Queer Places:
Pratt Institute, 200 Willoughby Ave, Brooklyn, NY 11205

Edna Boies Hopkins (October 13, 1872 – March 24, 1937) was an American artist who made woodblock prints, based upon Japanese ukiyo-e art and Arthur Wesley Dow's formula of three main elements: notan, a balance of light and dark, line and color.

Edna Bel Beachboard was born on October 13, 1872[1][2] in Hudson, Michigan in 1872 to Cotilda C. Sawyer and David J. Beachboard, vice president of Boies State Bank. Her sole sibling was Earl James, who died in 1887 at the age of 16 from diphtheria. On March 2, 1892, at 19 years of age, she married 27 year-old banker John Henry Boies. Like the Bearchboards, he was a prominent member of the community.[1][2] Boies accepted a position in the banking industry in Chicago and the couple moved there. He contracted tuberculosis[3] and Edna and John moved to Colorado to recuperate in the drier climate. He died in Denver on December 10, 1894. Edna Boies maintained a close relationship with her sister-in-law, Bessie Boies.[4] After John Boies died, she enrolled in the Art Academy of Cincinnati in 1895. Edna studied illustration, life drawing, wood carving, and sculpture until 1899. While there, she met fellow student John Roy Hopkins of Mechanicsville, Ohio.[1][5] She shared an interest in woodblock printing with fellow students, Maud Hunt Squire and Ethel Mars, who became members of the Provincetown Printers on Cape Cod, Massachusetts.[5]

Boies then moved to New York and beginning in April 1899, she studied with Evelyn Fenner Shaurman and Arthur Wesley Dow at Pratt Institute in Brooklyn. She studied commercial art, composition, and watercolor until March 1900.[1] Dow introduced her to ukiyo-e, Japanese woodblock printing, and a formula of three main elements: notan, a balance of light and dark, line and color. Circa 1900, Boies carved Enchanted Lilies, one of her first woodblock prints.[6]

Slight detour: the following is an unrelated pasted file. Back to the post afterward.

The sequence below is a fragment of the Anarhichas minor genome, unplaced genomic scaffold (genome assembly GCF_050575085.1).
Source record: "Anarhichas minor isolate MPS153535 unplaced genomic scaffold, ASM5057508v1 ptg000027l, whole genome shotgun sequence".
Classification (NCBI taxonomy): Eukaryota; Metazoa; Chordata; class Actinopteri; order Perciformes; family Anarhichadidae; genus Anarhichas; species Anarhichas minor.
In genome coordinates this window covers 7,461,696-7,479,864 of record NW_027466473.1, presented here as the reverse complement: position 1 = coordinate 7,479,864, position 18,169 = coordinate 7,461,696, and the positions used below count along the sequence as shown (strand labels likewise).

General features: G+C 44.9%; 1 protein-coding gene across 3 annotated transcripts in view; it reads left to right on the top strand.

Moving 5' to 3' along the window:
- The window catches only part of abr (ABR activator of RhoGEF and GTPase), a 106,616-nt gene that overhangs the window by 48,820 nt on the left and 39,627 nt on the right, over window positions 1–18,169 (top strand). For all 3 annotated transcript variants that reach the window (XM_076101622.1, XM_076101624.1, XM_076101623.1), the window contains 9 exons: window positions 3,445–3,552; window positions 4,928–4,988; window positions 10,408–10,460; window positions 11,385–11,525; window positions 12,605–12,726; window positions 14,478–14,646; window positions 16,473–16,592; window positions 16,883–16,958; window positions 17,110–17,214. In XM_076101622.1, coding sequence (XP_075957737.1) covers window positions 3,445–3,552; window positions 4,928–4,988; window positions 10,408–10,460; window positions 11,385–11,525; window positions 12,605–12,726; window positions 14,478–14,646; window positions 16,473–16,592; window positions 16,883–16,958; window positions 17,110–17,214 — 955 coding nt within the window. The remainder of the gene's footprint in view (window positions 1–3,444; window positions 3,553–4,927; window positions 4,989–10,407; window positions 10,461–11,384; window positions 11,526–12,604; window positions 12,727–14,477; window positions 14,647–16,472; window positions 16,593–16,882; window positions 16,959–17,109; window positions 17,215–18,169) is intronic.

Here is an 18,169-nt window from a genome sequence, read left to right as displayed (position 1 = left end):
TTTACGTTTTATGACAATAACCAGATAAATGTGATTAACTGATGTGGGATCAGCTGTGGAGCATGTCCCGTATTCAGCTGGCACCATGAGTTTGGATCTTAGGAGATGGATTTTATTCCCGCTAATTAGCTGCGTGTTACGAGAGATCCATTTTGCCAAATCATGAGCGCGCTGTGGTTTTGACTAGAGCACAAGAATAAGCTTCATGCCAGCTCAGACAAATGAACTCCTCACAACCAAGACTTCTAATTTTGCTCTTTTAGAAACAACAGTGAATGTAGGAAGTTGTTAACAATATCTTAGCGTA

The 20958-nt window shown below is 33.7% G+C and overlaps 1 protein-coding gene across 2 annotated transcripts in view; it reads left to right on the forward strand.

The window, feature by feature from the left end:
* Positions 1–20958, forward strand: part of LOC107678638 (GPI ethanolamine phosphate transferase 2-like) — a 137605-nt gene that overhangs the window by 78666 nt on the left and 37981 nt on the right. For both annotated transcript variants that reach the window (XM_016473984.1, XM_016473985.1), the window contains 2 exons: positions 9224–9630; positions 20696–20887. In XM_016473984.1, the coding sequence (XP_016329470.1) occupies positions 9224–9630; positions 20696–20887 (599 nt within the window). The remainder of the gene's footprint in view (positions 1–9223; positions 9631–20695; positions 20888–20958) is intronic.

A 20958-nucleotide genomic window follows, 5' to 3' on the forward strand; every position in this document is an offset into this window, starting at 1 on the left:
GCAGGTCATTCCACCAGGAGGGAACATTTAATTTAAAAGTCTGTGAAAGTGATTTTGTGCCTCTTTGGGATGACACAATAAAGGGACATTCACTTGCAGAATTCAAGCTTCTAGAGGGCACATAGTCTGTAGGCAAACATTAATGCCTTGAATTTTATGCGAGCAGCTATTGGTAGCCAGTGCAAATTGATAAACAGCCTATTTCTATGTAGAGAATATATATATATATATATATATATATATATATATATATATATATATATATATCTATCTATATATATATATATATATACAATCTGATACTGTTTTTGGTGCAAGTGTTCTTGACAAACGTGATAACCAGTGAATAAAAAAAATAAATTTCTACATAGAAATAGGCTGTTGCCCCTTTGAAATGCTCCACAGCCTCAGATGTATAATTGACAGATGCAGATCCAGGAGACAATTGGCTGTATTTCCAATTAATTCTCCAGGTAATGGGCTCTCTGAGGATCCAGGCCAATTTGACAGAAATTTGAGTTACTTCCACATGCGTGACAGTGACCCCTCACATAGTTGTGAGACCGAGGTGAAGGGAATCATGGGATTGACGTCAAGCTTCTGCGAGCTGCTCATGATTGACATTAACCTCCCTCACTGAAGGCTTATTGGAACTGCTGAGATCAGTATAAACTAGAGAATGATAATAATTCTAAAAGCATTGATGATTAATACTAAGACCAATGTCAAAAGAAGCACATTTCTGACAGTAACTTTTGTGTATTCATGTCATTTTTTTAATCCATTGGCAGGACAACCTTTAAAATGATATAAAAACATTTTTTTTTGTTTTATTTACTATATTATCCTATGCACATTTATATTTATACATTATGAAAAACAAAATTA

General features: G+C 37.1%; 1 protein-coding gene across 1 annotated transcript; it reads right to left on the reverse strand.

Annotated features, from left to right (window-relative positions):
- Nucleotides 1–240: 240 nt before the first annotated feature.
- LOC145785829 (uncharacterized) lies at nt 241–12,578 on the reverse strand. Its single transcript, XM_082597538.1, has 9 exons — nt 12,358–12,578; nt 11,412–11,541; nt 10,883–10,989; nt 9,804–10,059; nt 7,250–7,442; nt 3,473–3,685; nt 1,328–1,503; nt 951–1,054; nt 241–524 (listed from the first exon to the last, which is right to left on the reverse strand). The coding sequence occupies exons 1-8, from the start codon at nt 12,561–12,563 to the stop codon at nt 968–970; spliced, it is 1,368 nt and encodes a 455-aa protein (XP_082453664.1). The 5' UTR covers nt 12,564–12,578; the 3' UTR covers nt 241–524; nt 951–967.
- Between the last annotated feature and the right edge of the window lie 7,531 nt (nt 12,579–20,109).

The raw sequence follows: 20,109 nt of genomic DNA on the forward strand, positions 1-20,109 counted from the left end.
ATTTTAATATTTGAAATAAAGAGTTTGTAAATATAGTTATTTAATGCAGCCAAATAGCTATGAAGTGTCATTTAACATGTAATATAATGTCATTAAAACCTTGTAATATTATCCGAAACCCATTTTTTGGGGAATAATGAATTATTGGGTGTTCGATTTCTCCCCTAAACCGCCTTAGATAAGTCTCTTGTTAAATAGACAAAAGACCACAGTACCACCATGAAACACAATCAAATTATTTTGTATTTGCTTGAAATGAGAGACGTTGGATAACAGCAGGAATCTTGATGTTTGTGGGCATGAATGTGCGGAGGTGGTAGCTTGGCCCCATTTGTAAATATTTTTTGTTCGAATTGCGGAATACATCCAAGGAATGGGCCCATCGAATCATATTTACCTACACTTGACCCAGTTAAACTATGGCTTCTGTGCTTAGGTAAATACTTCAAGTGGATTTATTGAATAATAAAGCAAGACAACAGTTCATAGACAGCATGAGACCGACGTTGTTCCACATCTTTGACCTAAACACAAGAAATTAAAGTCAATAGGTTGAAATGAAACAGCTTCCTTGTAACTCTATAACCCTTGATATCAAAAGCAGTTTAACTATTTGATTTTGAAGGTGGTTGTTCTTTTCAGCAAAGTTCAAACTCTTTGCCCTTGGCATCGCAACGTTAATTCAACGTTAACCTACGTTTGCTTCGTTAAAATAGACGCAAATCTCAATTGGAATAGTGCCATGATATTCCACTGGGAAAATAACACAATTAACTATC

Boies taught traditional forms of art, Art Nouveau, and techniques that she learned from Dow at Veltin School for Girls by March 1900.[1][7]

If you are in the country, there will be wild carrots, poppies, golden rod, asters, thistles, blue and white, and butterflies. Sit down and watch poppies bend when the wind blows. Notice the lines of the poppies to the ground, how they grow; notice them when a storm is coming… See the color of the green leaves when the sun shines through them. Lie on the ground and see the shapes between the leaves, its mass against the sky… As soon as you take the veil off your eyes, see nature, gather impressions, you will be a greater artist.
—Lecture given to Hopkin's class by Isabelle Sprague Smith[7]

She married James Roy Hopkins on September 13, 1904. They travelled to the Far East and Africa and then moved to Paris. They lived there until the outbreak of World War I, when they returned to the United States and settled in Ohio. A special exhibition of Hopkins' color woodcuts was held at the Cincinnati Art Museum in fall 1914. An exhibit of her work was held at the Women's Art Club in December.[1]

Her husband's career required him to stay in Ohio, but Hopkins spent summers in Provincetown, Massachusetts. She rented a studio in New York over several visits to the city. The couple moved to Paris by 1920 and lived there for three years. It is thought that Hopkins stopped making works of art due to arthritis.[1]

Edna Hopkins died at Harper Hospital in Detroit, Michigan, most likely of ovarian cancer, on March 24, 1937.

My published books:

See my published books


  1. https://en.wikipedia.org/wiki/Edna_Boies_Hopkins